And now what I do is to say, “Okay, you are in the continent, you know what needs to be done, lead the agenda, craft the agenda. And when you think that there’s a space where the Global North partner would add the most value, put that in the proposal and then bring them in. Because I’m providing them funding as well to do similar work.”
And in that way at least we’re able to harness the strength of both partners that lead the agenda and bring in their partners to compliment the work they do. So that’s one piece of it.
The second piece, when I looked at reports in the initial stages of my time at the Hewlett Foundation, I realized several of these northern NGOs will take credit for an outcome in say, Kenya or Uganda, without any mention of the contribution of their local partners. And that’s one thing I also highlighted. I would always ask them three questions: “Who are your local partners? What contribution did they make to this program? And how do you actually recognize them in the process?”
And this consistent engagement over time, I’ve seen several of my northern [regranter] grantees highlight the work of their grantees, but also they make sure that they put their work out there in their publications. And that is how some of the Africa-based organizations actually secure additional funding, because their work has been highlighted at that level, at a global level.
And so at least in some ways, trying to balance that power dynamic, it is all about resource control, because if you control the resources, you have the power. And I think as funders who can make that move to shift their resources and the power … it is not just the organizations themselves, they may control the resources, but they don’t have absolute control to the extent that they can do whatever they like with their resources, because it still depends on funding restrictions. And so, if we [funders] give the signals that this is the direction we want to go, it’s something that they [northern grantees] would usually go along with, which is helpful.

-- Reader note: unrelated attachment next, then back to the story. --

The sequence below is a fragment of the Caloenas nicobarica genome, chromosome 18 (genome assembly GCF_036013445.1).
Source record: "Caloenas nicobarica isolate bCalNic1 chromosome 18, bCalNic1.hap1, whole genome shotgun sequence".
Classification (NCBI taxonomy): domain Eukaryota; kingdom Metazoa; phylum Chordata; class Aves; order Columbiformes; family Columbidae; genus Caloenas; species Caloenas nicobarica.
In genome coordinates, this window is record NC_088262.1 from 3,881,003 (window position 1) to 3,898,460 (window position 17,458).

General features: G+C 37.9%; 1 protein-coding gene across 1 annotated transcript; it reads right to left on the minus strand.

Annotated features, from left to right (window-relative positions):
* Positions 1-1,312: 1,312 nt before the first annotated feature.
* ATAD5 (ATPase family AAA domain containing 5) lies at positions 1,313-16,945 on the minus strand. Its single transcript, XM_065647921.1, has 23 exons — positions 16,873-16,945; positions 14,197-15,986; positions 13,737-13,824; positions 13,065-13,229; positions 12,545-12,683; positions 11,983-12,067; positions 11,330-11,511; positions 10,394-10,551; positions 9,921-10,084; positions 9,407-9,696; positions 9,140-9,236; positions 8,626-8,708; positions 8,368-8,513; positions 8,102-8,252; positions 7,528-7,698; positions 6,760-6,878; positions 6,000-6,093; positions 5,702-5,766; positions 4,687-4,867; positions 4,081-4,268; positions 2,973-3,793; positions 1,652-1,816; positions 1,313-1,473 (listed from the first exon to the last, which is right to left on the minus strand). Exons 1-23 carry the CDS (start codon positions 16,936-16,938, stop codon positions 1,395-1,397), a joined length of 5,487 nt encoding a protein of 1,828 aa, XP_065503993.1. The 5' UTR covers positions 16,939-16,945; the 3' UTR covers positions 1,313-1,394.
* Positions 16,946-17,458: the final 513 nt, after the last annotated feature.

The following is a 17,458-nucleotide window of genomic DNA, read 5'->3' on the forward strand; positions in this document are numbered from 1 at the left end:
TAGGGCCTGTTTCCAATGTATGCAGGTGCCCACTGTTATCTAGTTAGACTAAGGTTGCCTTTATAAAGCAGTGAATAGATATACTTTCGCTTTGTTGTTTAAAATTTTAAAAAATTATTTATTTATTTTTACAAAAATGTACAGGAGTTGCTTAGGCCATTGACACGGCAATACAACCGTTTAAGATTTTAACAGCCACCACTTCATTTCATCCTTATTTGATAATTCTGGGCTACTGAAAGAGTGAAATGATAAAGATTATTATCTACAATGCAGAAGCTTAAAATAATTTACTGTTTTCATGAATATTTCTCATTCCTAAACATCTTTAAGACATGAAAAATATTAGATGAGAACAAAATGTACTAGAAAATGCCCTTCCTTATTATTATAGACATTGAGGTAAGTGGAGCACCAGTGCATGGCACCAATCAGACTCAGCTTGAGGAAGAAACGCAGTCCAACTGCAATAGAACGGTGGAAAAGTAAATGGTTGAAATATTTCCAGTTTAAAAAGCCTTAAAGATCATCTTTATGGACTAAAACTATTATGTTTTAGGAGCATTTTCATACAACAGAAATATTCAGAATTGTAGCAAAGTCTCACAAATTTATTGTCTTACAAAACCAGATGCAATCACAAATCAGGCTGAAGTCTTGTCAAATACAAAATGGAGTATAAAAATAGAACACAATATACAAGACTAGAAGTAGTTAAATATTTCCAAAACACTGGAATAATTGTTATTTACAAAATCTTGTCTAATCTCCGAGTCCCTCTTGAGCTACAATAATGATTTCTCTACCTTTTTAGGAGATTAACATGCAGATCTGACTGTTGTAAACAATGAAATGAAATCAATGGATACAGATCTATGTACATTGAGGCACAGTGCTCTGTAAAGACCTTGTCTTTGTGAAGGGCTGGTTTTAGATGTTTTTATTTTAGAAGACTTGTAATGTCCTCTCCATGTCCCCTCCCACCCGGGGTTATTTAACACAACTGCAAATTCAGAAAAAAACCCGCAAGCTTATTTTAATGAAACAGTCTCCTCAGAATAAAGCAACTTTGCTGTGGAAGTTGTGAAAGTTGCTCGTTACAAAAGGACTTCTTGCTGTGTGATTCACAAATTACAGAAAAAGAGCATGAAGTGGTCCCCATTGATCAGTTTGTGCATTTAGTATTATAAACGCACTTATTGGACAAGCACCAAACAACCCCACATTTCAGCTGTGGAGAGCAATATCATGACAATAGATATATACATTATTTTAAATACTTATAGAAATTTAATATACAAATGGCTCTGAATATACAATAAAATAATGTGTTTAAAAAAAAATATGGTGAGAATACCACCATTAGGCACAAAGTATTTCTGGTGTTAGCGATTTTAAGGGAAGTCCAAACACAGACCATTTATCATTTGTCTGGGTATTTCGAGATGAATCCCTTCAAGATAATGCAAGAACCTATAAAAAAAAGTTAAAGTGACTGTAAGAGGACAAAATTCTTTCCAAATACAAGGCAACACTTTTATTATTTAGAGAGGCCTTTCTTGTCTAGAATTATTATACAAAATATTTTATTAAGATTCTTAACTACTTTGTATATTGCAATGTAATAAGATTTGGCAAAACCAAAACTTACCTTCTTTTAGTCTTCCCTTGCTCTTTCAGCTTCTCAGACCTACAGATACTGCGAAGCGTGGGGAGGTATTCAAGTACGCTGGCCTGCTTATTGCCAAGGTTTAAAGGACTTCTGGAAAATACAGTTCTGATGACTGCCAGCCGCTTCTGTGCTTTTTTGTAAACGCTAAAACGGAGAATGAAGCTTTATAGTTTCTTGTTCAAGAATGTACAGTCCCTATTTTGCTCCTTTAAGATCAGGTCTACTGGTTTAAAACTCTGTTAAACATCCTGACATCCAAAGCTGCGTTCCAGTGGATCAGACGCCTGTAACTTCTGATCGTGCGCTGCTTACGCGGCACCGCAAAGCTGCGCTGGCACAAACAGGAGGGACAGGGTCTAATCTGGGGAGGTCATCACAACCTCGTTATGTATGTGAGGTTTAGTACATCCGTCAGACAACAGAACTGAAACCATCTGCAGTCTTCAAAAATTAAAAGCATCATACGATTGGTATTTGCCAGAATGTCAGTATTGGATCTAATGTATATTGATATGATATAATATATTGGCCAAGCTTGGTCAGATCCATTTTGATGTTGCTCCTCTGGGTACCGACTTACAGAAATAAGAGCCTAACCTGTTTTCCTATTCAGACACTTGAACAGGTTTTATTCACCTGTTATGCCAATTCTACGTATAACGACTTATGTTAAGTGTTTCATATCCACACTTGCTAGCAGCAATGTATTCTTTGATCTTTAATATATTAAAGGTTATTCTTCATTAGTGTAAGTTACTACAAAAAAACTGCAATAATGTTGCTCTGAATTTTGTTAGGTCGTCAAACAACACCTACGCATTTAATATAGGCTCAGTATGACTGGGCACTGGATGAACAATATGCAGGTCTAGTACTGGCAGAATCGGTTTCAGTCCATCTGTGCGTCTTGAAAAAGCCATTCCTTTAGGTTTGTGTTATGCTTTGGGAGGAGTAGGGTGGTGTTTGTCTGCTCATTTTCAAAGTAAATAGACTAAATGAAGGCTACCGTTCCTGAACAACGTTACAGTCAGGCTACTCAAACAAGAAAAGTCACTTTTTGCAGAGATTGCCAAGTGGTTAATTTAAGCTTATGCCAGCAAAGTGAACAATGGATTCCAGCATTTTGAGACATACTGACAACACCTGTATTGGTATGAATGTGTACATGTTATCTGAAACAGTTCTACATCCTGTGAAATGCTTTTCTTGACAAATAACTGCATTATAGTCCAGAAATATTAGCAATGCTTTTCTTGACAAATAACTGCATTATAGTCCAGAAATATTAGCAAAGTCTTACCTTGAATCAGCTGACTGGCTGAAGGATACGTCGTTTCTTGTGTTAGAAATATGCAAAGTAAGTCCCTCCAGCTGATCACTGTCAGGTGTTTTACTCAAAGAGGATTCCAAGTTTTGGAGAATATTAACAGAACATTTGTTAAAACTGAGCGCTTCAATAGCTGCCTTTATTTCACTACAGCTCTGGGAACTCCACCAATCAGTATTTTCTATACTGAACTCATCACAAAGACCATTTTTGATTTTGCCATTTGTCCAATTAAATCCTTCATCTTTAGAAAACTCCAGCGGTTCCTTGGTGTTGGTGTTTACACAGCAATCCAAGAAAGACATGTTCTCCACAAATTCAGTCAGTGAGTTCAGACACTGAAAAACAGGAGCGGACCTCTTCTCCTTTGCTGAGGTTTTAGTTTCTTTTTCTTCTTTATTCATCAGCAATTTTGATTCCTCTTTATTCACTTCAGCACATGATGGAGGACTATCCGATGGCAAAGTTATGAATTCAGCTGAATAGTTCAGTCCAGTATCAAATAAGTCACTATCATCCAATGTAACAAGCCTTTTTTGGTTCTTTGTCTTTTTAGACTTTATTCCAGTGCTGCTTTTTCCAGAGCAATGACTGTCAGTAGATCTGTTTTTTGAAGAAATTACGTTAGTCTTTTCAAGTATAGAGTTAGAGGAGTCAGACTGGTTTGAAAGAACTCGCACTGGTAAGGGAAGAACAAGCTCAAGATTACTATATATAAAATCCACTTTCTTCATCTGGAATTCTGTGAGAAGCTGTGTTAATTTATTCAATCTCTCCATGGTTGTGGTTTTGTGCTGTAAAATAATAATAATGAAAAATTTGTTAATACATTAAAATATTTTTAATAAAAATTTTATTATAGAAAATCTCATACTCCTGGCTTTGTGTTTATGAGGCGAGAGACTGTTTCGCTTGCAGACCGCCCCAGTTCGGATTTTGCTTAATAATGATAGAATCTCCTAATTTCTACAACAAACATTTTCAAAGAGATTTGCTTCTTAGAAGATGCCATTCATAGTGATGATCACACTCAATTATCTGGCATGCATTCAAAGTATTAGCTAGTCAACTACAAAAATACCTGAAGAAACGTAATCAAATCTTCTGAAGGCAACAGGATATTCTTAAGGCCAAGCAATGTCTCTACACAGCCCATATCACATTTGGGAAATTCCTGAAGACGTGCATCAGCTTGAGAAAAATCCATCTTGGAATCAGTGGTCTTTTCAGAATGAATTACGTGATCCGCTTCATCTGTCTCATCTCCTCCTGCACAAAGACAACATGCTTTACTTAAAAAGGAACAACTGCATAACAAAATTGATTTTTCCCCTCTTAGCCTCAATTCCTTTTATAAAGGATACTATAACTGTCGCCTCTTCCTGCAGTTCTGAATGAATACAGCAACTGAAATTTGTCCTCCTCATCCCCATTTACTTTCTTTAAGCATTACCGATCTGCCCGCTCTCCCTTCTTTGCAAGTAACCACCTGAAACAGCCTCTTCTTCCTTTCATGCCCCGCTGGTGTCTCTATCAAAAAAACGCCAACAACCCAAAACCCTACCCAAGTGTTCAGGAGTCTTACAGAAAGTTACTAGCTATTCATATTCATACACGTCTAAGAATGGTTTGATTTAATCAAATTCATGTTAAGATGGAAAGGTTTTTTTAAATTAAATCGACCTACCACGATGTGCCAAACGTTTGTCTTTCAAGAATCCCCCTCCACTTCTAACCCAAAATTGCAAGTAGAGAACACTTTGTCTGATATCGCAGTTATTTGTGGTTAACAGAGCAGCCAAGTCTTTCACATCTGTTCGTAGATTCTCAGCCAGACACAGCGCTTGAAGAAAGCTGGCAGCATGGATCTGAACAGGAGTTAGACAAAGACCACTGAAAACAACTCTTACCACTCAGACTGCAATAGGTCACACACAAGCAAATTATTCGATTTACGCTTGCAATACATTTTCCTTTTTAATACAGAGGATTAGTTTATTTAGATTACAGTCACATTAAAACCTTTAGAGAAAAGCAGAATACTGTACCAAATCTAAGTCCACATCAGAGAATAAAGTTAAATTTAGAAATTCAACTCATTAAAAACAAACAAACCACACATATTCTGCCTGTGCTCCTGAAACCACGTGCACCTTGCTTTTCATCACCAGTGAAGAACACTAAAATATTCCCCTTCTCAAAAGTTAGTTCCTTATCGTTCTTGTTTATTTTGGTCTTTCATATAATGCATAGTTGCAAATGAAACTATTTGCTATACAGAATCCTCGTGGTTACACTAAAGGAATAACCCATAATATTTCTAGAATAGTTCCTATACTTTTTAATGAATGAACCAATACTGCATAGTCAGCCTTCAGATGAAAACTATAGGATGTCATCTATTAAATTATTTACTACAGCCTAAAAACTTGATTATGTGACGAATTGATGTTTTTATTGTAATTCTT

Capacity “strengthening” over capacity “building”
Althea Anderson: Joe, something that you said about contribution I think is so important. I think often we frame who we fund and who we continue to fund over time around who is contributing to the ultimate outcomes. And then the other side of it is the capacity building. So, I think the contribution part is so important—who gets credit for the impact of the work that is done, and who should be compensated for those contributions?
The other part I think in the grantmaking that has really been something that I spend a lot of time on and I’ve evolved my thinking is this notion of capacity building and where knowledge sits. Often the assumption is in the Global North, and who is forever in need of capacity, which is often, in our grantmaking, African institutions.
And I have a portfolio of work that was very much centered on these Global North / African institution relationships that were around capacity building. And I tried to evolve my thinking of saying, “African institutions doing advocacy work, what is the capacity building need there?” They’re advocates, they’ve been doing this. So the need is not necessarily that they need to know how to be advocates. The capacity building really is, they need the resources to be able to do their work and they need those resources to be flexible.
And so I changed the language to capacity strengthening. But even then there’s this assumption of a relationship that will go to the end of time where you are constantly in this state of dependency because you will never have the capacity to get direct funding from a donor like the Hewlett Foundation. And so it really has forced me to interrogate, to the extent that we continue regranting through Global North intermediaries, to be clear about what is the purpose of that relationship.
If we have an understanding from the beginning that African institutions have the capacity to do the work, and we are building strong institutions, then it really shifts how we think about contribution— who is producing knowledge, who is producing outcomes—and we’re not stuck in this hierarchal relationship of who has the skills and the knowledge and who needs forever to the end of time, skills and knowledge.